Starring: Daniela Vega, Francisco Reyes, Luis Gnecco
Director: Sebastián Lelio
Running Time: 104 mins
A Fantastic Woman (Una mujer fantástica) is a Chilean film about a transgender woman who struggles in the aftermath of the death of her boyfriend as she faces prejudice and suspicion from the man’s family.
This is an absolutely riveting film that works its magic thanks to a very well-written, emotionally charged and consistent screenplay, furthered by an excellent central performance from Daniela Vega, and a strong atmosphere of drama throughout, creating a vibe that will easily have you taken aback by some of the injustice and prejudice witnessed by this woman.
Let’s start off on that note, because the way that the film depicts subtle prejudices against this transgender woman is by far the most riveting element of the story. This isn’t an issue that’s really been touched on in a modern context by many Hollywood dramas, and that’s possibly because it’s still fairly thorny given the contemporary nature, however what A Fantastic Woman does so well is place it squarely and firmly in a modern context, yet doesn’t ever go overboard with an excessively melodramatic or preachy portrayal of prejudice.
As a result, I was fully engrossed by the story of a woman facing all sorts of hate while trying to go about her daily life, but what’s most interesting about it is that the majority of the prejudice depicted is a lot more subtle than what many films depicting issues like racism are. Although there are a few truly shocking moments where we see just how nasty some people can be for no good reason, the most powerful scenes of the film come from where we see this woman encounter normal, good-natured people who, possibly out of nothing more than curiosity or a lack of understanding, end up being very rude in her direction.
For me, that sort of depiction of prejudice felt like a real breath of fresh air, as rather than focusing on outright aggressive people (a small minority in the real world), the film takes a look at how so many normal people could fall foul to themselves being a little prejudiced. It’s not a level of phobia that creates true horror in the woman’s life, but the constant string of small, subtle prejudice that she does suffer builds up strongly throughout, adding to a real sense of frustration that I found absolutely enthralling.
However, what I liked even more about this film was that it managed to develop its own riveting story beyond its commentary on social issues. As well as depicting prejudice, there’s somewhat of a mystery-crime element to the story, as we follow the woman trying to take part in the grieving for her boyfriend, but being shut out by his family as they (while also being repulsed and embarrassed by the fact that she is transgender) suspect her of having played a part in the man’s death, and are as such very touchy when discussions come to who his possessions are to be left to.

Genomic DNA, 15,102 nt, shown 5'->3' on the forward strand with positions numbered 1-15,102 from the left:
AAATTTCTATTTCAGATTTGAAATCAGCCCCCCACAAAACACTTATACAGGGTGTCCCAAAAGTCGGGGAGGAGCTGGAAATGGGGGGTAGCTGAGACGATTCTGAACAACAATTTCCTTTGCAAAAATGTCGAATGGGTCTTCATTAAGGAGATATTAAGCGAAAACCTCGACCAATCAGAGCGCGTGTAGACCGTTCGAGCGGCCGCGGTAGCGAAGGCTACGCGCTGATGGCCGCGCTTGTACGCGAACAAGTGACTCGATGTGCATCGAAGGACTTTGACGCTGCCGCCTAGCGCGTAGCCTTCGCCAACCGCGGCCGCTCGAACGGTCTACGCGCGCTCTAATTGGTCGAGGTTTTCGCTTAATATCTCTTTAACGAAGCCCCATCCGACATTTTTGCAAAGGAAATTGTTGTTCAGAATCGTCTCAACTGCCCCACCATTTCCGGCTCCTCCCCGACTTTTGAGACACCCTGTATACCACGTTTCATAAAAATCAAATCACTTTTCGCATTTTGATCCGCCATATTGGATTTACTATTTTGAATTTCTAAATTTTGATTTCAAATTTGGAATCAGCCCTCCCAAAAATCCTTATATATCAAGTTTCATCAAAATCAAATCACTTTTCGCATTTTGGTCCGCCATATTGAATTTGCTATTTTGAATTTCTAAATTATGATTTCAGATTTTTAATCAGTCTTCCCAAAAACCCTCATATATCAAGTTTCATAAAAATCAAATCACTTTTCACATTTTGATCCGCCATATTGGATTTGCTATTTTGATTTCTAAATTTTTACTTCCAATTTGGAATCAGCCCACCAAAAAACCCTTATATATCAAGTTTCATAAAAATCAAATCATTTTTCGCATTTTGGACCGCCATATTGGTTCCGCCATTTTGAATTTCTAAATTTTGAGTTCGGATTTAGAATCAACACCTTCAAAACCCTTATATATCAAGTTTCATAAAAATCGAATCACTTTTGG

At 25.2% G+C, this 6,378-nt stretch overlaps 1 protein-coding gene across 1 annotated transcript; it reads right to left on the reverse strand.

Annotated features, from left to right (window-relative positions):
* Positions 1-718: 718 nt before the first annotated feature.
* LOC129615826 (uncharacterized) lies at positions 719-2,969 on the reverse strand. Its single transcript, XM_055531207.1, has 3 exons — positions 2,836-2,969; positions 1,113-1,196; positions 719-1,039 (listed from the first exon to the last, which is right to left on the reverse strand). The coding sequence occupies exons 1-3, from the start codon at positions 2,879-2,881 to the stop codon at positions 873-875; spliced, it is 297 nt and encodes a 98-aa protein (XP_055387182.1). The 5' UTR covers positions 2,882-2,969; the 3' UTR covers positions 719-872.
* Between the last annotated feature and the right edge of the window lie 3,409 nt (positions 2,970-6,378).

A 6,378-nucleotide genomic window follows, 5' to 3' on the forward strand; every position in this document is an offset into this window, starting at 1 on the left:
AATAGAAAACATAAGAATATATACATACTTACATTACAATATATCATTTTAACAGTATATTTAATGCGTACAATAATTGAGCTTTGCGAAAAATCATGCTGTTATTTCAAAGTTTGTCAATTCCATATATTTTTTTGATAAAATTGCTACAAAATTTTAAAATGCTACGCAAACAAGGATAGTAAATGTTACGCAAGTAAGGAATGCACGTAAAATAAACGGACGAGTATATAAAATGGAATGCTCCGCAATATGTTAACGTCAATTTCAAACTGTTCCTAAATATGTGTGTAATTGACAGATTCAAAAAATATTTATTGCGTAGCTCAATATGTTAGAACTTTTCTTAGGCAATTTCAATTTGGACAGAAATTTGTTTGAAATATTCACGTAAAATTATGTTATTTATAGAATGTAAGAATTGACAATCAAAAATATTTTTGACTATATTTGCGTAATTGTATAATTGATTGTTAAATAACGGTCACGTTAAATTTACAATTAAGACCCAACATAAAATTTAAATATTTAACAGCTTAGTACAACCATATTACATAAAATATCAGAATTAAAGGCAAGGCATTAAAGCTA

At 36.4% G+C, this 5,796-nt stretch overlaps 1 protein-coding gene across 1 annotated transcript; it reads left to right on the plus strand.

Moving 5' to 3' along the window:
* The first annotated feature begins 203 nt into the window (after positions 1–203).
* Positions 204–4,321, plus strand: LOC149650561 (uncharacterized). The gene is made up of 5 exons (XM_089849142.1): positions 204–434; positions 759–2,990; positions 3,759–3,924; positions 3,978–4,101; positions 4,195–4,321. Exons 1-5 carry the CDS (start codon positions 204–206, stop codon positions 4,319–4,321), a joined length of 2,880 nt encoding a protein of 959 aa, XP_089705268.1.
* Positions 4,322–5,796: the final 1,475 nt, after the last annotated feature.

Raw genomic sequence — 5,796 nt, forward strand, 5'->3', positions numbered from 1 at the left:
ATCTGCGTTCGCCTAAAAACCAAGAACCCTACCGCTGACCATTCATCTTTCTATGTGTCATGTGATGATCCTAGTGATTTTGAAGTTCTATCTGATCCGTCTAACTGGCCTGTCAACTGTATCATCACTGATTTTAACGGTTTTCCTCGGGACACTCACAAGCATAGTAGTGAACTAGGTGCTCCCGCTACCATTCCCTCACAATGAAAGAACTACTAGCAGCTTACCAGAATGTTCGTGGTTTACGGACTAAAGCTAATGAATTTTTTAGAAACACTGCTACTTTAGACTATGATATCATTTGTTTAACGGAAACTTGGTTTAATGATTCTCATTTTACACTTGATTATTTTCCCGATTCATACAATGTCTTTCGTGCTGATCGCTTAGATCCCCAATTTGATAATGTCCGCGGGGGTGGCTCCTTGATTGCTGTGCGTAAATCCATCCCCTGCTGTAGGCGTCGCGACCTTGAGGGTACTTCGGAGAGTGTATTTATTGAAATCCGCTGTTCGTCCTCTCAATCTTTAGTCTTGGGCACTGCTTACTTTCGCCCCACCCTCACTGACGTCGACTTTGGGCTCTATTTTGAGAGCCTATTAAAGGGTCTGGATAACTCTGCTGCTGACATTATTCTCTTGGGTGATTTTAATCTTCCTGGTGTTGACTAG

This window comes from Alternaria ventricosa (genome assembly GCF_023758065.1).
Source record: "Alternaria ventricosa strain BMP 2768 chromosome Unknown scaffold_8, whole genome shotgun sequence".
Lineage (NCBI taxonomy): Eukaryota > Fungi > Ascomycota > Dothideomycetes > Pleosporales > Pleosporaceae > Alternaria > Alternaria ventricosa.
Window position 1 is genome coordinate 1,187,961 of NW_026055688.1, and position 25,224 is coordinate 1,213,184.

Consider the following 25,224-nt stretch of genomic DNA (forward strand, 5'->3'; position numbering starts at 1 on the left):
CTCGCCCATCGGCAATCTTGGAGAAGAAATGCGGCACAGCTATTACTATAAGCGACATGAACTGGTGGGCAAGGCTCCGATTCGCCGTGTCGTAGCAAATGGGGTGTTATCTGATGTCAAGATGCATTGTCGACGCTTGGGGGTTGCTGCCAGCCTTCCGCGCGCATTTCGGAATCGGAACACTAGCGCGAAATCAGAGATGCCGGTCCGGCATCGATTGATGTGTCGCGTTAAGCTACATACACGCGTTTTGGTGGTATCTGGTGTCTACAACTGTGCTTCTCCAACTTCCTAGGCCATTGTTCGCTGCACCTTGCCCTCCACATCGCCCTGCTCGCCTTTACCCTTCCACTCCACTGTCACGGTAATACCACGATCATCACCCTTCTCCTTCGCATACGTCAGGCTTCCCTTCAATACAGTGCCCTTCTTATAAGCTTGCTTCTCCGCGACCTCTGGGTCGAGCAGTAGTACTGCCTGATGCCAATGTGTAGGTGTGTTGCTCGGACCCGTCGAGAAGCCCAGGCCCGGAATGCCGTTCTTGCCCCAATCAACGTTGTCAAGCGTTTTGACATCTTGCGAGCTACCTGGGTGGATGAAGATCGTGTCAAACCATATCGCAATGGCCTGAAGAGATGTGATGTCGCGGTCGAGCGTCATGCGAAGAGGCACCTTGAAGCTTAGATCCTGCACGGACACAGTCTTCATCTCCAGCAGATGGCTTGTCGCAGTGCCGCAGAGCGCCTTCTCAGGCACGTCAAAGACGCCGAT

So, as well as being a fascinating and charged social drama, the film is a riveting watch all on its own, and as we see the frustration and difficulty build up in this woman’s life as things go from bad to worse, it makes for a truly captivating watch, and one that will easily stand up well on its own in years to come even when the central theme isn’t quite as charged as it is today.
Another big plus from A Fantastic Woman comes from the performance by the very woman at the centre of the film, Daniela Vega. Throughout, she gives a performance that perfectly matches her character’s deep-set feelings of frustration with the constant prejudice that she encounters, all the while still managing to show that the character is still full of heart and good will as she attempts to find a way to say goodbye to the man she loved, despite all of the opposition to her doing just that. Matching the film’s very serious and dramatic atmosphere excellently, hers is a really strong performance that dominates absolutely every scene, and creates a fascinating central character in the middle of an enthralling story.
Overall, I really liked this movie, but that doesn’t mean that it’s completely flawless. While I was impressed by its emotionally charged depiction of prejudice, I felt that that was something that came good more towards the end of the film, with the opening act not quite managing to offer a fully clear run into the central theme.
The biggest problem with the opening act is that it’s not immediately clear what the main reason for all the people treating this woman so badly is. At first, there’s no explicit indication that she’s a transgender woman, and the opening act often seems to lean on the fact that there are suspicions she’s a gold digger more so than the fact she is transgender, which left me a little confused as to what line of thought to really focus on early on.
In the end, however, A Fantastic Woman is still a fantastic film. Riveting, emotionally powerful and well-written throughout, it’s a very contemporary and well-balanced social drama that portrays everyday prejudice in a way that’s both more down-to-earth and more effective than similar films of the genre, while the central performance from Daniela Vega means our central character is absolutely fantastic indeed, and that’s why I’m giving this a 7.9.